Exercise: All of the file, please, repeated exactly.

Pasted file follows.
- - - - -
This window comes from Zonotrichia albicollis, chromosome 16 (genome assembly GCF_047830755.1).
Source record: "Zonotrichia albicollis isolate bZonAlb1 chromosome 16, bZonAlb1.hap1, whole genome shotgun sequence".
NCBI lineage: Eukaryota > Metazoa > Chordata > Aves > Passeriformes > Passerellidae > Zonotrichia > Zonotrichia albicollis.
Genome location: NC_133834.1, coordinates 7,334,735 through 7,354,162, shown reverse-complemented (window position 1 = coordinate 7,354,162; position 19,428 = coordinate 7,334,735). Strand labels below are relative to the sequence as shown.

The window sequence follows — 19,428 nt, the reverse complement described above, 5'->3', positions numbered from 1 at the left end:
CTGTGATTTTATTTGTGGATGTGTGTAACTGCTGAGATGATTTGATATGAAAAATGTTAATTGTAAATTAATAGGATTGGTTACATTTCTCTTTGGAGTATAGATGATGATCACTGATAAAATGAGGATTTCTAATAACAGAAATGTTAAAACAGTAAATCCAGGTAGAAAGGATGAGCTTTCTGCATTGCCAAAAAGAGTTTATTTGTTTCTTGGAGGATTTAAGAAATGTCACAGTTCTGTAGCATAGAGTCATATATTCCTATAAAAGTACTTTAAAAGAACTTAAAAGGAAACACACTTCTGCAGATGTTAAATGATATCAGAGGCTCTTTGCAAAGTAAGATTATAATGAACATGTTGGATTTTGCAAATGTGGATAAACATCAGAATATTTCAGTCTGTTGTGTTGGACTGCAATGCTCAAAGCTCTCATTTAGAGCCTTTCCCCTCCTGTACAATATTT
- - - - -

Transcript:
This window comes from Zonotrichia albicollis, chromosome 16 (genome assembly GCF_047830755.1).
Source record: "Zonotrichia albicollis isolate bZonAlb1 chromosome 16, bZonAlb1.hap1, whole genome shotgun sequence".
NCBI lineage: Eukaryota > Metazoa > Chordata > Aves > Passeriformes > Passerellidae > Zonotrichia > Zonotrichia albicollis.
Genome location: NC_133834.1, coordinates 7,334,735 through 7,354,162, shown reverse-complemented (window position 1 = coordinate 7,354,162; position 19,428 = coordinate 7,334,735). Strand labels below are relative to the sequence as shown.

The window sequence follows — 19,428 nt, the reverse complement described above, 5'->3', positions numbered from 1 at the left end:
CTGTGATTTTATTTGTGGATGTGTGTAACTGCTGAGATGATTTGATATGAAAAATGTTAATTGTAAATTAATAGGATTGGTTACATTTCTCTTTGGAGTATAGATGATGATCACTGATAAAATGAGGATTTCTAATAACAGAAATGTTAAAACAGTAAATCCAGGTAGAAAGGATGAGCTTTCTGCATTGCCAAAAAGAGTTTATTTGTTTCTTGGAGGATTTAAGAAATGTCACAGTTCTGTAGCATAGAGTCATATATTCCTATAAAAGTACTTTAAAAGAACTTAAAAGGAAACACACTTCTGCAGATGTTAAATGATATCAGAGGCTCTTTGCAAAGTAAGATTATAATGAACATGTTGGATTTTGCAAATGTGGATAAACATCAGAATATTTCAGTCTGTTGTGTTGGACTGCAATGCTCAAAGCTCTCATTTAGAGCCTTTCCCCTCCTGTACAATATTT